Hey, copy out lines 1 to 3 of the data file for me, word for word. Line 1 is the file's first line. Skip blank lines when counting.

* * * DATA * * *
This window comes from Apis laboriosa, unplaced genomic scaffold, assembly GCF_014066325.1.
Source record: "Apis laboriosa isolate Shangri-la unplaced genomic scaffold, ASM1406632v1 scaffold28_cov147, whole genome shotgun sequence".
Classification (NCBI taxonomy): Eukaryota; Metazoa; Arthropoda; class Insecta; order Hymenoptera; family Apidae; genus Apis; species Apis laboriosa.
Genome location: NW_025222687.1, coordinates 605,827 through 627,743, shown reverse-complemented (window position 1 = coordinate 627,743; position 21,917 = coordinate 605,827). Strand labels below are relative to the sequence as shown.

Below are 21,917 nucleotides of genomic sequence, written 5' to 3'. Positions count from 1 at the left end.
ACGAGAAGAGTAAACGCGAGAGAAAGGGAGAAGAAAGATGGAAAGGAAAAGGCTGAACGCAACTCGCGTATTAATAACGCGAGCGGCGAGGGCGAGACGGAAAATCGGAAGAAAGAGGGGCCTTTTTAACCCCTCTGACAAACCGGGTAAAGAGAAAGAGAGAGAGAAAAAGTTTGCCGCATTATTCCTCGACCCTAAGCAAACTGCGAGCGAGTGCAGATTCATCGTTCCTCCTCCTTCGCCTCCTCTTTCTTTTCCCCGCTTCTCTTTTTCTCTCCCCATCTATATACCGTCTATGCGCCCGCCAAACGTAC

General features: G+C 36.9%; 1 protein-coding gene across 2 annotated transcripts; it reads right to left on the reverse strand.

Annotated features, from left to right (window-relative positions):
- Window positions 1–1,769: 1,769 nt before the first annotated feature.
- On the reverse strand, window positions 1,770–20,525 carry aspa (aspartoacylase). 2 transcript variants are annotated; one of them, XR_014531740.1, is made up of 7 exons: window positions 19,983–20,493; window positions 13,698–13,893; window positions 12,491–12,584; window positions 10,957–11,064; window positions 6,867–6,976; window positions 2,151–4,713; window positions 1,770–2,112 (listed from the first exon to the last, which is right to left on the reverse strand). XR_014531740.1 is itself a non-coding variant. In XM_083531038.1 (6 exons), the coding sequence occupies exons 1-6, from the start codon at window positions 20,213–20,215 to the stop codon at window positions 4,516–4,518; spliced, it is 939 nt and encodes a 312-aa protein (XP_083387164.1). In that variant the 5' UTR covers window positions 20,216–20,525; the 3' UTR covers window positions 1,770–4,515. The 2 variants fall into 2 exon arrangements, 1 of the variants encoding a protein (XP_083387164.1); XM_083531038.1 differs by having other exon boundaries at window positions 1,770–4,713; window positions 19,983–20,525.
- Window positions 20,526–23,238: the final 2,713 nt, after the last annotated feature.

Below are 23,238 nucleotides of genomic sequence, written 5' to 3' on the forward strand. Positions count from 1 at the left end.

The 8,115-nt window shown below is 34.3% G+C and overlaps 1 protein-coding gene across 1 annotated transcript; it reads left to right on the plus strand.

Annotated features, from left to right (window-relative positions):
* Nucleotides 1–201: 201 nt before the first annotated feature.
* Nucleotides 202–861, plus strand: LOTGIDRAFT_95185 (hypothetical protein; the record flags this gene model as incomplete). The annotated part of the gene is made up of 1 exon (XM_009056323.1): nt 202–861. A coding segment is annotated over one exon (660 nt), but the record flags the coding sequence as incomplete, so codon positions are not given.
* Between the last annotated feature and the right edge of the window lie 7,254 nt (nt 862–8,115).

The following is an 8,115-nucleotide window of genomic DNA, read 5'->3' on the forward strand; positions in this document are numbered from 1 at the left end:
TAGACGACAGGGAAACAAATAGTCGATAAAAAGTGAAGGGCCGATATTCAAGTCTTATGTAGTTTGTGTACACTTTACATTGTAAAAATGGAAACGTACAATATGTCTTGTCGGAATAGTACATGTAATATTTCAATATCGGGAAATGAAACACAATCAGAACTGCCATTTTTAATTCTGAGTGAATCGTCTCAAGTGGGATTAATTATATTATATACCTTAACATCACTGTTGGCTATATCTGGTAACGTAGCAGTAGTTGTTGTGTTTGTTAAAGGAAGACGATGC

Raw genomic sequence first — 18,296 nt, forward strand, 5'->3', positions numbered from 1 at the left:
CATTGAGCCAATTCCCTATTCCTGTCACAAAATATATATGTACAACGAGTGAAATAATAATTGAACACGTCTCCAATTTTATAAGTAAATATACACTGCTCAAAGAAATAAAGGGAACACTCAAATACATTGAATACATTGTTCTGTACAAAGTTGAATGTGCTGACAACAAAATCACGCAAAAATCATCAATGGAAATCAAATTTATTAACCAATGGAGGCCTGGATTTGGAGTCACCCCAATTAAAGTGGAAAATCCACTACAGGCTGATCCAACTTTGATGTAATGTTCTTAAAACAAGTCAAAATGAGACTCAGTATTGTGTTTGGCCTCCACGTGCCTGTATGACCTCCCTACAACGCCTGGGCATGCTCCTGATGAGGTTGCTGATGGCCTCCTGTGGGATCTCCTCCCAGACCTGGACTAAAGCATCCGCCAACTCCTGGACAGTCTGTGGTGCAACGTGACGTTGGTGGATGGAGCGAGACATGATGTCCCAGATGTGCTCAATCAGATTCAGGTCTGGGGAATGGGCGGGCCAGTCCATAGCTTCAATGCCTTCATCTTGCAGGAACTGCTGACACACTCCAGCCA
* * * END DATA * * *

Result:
This window comes from Apis laboriosa, unplaced genomic scaffold, assembly GCF_014066325.1.
Source record: "Apis laboriosa isolate Shangri-la unplaced genomic scaffold, ASM1406632v1 scaffold28_cov147, whole genome shotgun sequence".
Classification (NCBI taxonomy): Eukaryota; Metazoa; Arthropoda; class Insecta; order Hymenoptera; family Apidae; genus Apis; species Apis laboriosa.